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Aydin Aghdashloo: “Naderi’s ‘Water, Wind, Dust’ and Kiarostami’s ‘Ten’ are the outstanding works of post revolution cinema.”

Aydin Aghdashloo: “Naderi’s ‘Water, Wind, Dust’ and Kiarostami’s ‘Ten’ are the outstanding works of post revolution cinema.”

At the House of Cinema on August 19th, Aydin Aghdashloo described Naderi’s ‘Water, Wind, Dust’ and Kiarostami’s ‘Ten’ as significant, outstanding works of Iranian cinema in the post revolution era.

According to ISNA, in a gathering of actors from different generations, painter and art researcher Aydin Aghdashloo attended to deliver a speech on the subject of “My favorite actors”.

Introducing the guest speaker, moderator Davoud Rashidi said: “Aydin Aghdashloo comes from my generation; I wish him a long life dedicated to the culture of our beloved country.”
Opening his talks on his subject matter, “My favorite actors”, Aghdashloo said: “I really wanted to be in a place among actors to say how much I admire and love them, and repeat how important they are. Their importance is partly concealed by the public, surface gloss of it. I see this as an injustice, and I take this opportunity to pay my debt and emphasize that the actors might not know how much they matter.”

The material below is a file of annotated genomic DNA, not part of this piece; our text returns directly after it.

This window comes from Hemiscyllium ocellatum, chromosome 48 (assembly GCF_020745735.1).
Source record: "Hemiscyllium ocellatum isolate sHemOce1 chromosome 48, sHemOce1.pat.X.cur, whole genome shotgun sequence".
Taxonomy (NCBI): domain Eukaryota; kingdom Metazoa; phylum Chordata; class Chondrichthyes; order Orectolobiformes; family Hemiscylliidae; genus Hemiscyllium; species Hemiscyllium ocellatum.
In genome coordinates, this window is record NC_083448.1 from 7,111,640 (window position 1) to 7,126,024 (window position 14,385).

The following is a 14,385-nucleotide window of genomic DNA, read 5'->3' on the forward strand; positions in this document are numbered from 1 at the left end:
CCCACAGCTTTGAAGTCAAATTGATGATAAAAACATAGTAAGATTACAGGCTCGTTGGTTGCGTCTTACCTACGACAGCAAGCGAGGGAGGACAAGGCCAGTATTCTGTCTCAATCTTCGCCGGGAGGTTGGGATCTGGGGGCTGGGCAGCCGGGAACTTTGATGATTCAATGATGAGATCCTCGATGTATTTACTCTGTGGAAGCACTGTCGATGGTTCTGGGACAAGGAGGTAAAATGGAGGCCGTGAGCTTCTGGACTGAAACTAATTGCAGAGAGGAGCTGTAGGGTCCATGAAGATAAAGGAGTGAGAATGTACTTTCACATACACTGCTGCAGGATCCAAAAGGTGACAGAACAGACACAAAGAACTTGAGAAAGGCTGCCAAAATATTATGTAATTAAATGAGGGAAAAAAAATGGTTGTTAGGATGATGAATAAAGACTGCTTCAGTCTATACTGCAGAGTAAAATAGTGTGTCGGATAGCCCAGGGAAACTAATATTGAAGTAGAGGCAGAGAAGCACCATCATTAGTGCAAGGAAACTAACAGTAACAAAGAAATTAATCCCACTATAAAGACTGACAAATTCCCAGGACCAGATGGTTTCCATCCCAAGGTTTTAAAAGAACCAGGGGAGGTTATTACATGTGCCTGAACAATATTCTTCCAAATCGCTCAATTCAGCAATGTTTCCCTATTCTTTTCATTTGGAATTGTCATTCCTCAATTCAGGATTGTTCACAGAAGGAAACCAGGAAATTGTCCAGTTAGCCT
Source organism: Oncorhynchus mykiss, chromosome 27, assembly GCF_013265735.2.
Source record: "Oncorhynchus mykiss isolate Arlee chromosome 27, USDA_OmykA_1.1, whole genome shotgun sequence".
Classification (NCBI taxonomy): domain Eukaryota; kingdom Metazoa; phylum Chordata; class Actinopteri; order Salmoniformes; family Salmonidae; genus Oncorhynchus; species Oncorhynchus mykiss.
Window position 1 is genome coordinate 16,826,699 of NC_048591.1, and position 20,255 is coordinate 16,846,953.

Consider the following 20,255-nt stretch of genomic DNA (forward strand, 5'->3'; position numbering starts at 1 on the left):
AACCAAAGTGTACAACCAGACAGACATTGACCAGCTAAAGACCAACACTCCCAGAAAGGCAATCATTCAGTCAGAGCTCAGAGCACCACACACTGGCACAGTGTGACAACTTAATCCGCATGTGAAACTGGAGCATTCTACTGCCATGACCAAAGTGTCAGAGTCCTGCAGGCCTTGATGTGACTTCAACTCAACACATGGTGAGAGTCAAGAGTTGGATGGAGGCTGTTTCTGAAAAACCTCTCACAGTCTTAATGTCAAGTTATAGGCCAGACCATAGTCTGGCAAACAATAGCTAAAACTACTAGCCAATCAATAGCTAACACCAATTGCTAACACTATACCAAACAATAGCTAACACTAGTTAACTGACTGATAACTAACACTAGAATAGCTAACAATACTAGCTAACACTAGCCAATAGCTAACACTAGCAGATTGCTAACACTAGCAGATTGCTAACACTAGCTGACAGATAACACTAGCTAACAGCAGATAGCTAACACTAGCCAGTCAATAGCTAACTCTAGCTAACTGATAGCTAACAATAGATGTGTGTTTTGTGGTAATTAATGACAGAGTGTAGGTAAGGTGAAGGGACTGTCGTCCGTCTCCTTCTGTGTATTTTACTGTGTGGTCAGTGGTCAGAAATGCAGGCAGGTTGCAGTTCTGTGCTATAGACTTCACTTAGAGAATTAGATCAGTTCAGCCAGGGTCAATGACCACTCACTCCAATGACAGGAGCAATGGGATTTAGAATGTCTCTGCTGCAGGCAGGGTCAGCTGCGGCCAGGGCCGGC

Pointing out that in some cinematic observations the actor’s importance in the author’s cinema is not considered a major factor, he said: “As someone who has spent years studying the issue, I can now relay the result of my research. The importance and place of actors has been a major issue since the time of the ancient Greece. The position of an actor as a celebrity is very glamorous and alluring, but it is nothing compared to the real importance it holds.”

Aghdashloo said: “The result is a sort of a contradiction in this challenge; Actors try to be recognized and achieve their special, exalted cultural position, and it might be important to call attention to the impact of this position on history.

I had the opportunity to get to know actors up close and personal. My ex-wife was an actress and so I am familiar with the ups and downs of several actors in social and personal life.”

He continued: “In the 7 years that we lived together, there were times when I told her that when we argue, I can never tell if she’s really upset or if she’s acting. In such shift of roles portraying anger or joy, which can be seen on stage or up on the screen, people too reach the contradiction, frustration and confusion that arise from the acting profession.”

Aghdashloo stressed: “The importance of actors has always been a historical fact; important social and political personalities have emerged from among the actors in ancient Greece and Rome.